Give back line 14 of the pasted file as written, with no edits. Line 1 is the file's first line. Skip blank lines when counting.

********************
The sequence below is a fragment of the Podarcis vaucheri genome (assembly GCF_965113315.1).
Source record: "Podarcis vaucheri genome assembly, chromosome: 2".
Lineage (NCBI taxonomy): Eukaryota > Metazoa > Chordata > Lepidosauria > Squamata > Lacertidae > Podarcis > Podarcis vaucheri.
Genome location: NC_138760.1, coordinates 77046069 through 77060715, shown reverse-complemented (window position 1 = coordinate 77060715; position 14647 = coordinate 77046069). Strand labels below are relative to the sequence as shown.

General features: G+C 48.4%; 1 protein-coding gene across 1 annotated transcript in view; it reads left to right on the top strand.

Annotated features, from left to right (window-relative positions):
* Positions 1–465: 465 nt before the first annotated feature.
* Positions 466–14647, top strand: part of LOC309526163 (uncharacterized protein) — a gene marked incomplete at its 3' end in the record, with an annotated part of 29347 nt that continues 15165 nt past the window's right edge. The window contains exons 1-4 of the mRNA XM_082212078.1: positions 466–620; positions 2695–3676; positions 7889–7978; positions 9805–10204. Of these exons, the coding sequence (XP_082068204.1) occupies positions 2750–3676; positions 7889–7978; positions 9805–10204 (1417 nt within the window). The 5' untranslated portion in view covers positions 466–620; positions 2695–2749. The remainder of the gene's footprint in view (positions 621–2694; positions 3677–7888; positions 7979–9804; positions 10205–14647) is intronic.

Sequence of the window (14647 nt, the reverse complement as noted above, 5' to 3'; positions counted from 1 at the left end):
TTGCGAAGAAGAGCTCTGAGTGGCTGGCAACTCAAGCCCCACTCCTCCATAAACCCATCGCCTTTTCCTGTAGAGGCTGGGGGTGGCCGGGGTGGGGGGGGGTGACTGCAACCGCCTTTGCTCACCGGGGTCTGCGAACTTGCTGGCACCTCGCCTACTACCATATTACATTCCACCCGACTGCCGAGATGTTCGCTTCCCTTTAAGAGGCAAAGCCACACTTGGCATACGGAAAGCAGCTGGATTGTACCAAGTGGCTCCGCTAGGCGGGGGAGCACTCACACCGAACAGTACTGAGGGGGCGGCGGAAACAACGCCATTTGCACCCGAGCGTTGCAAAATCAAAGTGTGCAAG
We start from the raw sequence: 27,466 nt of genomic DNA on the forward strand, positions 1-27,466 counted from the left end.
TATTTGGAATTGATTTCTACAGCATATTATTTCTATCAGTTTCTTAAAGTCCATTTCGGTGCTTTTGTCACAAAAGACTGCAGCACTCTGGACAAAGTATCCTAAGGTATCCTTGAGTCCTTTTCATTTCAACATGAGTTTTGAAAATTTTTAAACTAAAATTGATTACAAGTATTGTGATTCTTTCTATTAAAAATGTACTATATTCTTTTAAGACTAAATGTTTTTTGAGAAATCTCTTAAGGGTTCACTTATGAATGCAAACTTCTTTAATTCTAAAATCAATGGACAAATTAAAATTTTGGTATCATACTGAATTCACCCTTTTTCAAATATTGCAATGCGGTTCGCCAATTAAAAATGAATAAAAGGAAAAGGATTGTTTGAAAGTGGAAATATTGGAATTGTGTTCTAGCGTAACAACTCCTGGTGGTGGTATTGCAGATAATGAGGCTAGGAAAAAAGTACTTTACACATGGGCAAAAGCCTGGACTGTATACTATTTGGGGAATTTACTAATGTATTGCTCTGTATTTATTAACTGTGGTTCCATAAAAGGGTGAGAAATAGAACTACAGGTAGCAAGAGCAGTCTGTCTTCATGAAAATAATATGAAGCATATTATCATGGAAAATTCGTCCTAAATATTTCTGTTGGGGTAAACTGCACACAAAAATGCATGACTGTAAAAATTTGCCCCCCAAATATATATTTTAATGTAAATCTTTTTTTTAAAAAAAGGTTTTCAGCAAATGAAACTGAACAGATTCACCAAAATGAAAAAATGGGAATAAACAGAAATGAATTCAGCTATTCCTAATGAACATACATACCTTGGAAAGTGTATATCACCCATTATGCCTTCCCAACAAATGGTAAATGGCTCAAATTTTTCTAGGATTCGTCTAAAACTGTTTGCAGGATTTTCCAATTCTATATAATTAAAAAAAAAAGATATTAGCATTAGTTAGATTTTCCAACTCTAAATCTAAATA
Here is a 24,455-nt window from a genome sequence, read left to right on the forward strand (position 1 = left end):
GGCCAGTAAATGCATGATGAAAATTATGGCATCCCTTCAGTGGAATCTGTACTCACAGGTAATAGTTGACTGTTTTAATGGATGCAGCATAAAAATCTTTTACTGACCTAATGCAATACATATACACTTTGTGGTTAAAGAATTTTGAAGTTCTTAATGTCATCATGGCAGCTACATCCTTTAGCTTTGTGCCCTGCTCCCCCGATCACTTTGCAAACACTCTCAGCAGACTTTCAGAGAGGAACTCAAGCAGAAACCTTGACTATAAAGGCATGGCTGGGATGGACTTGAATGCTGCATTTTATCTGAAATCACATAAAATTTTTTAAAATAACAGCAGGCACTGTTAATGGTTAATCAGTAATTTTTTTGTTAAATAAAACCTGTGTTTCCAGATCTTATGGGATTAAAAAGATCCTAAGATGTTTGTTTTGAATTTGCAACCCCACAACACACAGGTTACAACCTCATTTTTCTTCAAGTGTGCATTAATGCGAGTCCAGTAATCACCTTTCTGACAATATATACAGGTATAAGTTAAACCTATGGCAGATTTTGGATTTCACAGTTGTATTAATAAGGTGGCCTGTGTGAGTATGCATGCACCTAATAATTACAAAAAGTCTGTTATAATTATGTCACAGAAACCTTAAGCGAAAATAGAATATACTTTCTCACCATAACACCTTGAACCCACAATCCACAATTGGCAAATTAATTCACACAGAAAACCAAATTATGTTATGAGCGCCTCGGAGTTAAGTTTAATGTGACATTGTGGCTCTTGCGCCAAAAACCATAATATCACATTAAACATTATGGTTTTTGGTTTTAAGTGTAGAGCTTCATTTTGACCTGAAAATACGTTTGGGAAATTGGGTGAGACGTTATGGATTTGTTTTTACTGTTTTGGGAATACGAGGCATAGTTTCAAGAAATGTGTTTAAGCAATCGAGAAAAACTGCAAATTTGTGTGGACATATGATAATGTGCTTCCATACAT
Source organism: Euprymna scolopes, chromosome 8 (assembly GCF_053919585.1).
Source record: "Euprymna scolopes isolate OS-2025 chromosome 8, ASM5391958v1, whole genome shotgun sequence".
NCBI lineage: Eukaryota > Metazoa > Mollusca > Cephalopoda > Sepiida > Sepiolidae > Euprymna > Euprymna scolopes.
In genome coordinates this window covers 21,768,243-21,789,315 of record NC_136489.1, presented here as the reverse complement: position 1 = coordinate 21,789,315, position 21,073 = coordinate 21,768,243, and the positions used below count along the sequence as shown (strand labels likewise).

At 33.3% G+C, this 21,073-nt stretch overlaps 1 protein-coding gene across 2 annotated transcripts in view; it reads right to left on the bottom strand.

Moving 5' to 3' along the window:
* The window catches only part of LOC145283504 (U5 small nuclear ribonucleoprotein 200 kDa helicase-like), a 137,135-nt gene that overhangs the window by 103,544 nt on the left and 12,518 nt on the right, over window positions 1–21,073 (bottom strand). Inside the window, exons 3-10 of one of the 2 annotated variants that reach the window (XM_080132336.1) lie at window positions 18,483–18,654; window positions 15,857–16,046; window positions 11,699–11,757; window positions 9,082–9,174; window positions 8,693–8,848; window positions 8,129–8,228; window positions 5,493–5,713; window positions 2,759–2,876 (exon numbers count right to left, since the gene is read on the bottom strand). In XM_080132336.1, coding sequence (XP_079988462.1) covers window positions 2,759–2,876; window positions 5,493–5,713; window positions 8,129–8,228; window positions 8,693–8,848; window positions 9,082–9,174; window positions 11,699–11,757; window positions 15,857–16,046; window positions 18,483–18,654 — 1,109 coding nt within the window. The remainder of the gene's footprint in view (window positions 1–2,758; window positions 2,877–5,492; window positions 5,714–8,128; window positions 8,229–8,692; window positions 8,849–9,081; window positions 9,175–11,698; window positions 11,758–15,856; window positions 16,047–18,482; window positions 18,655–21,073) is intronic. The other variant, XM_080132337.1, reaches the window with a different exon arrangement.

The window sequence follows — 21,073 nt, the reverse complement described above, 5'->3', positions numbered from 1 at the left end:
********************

GGCCAGTAAATGCATGATGAAAATTATGGCATCCCTTCAGTGGAATCTGTACTCACAGGTAATAGTTGACTGTTTTAATGGATGCAGCATAAAAATCTTTTACTGACCTAATGCAATACATATACACTTTGTGGTTAAAGAATTTTGAAGTTCTTAATGTCATCATGGCAGCTACATCCTTTAGCTTTGTGCCCTGCTCCCCCGATCACTTTGCAAACACTCTCAGCAGACTTTCAGAGAGGAACTCAAGCAGAAACCTTGACTATAAAGGCATGGCTGGGATGGACTTGAATGCTGCATTTTATCTGAAATCACATAAAATTTTTTAAAATAACAGCAGGCACTGTTAATGGTTAATCAGTAATTTTTTTGTTAAATAAAACCTGTGTTTCCAGATCTTATGGGATTAAAAAGATCCTAAGATGTTTGTTTTGAATTTGCAACCCCACAACACACAGGTTACAACCTCATTTTTCTTCAAGTGTGCATTAATGCGAGTCCAGTAATCACCTTTCTGACAATATATACAGGTATAAGTTAAACCTATGGCAGATTTTGGATTTCACAGTTGTATTAATAAGGTGGCCTGTGTGAGTATGCATGCACCTAATAATTACAAAAAGTCTGTTATAATTATGTCACAGAAACCTTAAGCGAAAATAGAATATACTTTCTCACCATAACACCTTGAACCCACAATCCACAATTGGCAAATTAATTCACACAGAAAACCAAATTATGTTATGAGCGCCTCGGAGTTAAGTTTAATGTGACATTGTGGCTCTTGCGCCAAAAACCATAATATCACATTAAACATTATGGTTTTTGGTTTTAAGTGTAGAGCTTCATTTTGACCTGAAAATACGTTTGGGAAATTGGGTGAGACGTTATGGATTTGTTTTTACTGTTTTGGGAATACGAGGCATAGTTTCAAGAAATGTGTTTAAGCAATCGAGAAAAACTGCAAATTTGTGTGGACATATGATAATGTGCTTCCATACAT